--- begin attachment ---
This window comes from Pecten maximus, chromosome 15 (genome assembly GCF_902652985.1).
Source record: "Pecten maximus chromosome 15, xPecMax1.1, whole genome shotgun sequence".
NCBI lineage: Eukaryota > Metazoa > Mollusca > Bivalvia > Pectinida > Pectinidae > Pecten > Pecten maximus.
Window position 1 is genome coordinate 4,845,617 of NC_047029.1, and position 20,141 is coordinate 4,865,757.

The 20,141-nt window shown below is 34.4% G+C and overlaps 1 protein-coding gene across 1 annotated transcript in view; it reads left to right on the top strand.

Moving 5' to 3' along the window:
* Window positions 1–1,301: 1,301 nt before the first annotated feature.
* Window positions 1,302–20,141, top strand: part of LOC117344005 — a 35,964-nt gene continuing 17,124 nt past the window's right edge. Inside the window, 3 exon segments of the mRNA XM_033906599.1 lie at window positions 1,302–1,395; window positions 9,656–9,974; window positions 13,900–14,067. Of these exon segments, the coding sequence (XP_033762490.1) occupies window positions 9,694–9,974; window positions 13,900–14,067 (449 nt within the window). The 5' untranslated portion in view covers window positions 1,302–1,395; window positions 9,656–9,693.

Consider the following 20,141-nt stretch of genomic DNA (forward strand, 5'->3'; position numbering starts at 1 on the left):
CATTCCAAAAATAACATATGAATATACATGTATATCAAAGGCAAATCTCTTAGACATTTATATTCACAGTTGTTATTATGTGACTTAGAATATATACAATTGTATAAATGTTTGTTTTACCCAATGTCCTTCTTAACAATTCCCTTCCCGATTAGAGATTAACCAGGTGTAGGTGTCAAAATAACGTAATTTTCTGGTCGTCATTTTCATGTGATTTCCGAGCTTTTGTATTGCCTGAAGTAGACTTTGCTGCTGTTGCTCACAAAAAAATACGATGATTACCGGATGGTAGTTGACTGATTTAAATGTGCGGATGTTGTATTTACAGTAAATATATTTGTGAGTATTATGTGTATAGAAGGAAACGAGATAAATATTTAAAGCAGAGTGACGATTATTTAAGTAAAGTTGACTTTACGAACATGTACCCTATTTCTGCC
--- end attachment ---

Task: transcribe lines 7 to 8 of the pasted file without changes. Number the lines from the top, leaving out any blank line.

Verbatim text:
* Window positions 1–1,301: 1,301 nt before the first annotated feature.
* Window positions 1,302–20,141, top strand: part of LOC117344005 — a 35,964-nt gene continuing 17,124 nt past the window's right edge. Inside the window, 3 exon segments of the mRNA XM_033906599.1 lie at window positions 1,302–1,395; window positions 9,656–9,974; window positions 13,900–14,067. Of these exon segments, the coding sequence (XP_033762490.1) occupies window positions 9,694–9,974; window positions 13,900–14,067 (449 nt within the window). The 5' untranslated portion in view covers window positions 1,302–1,395; window positions 9,656–9,693.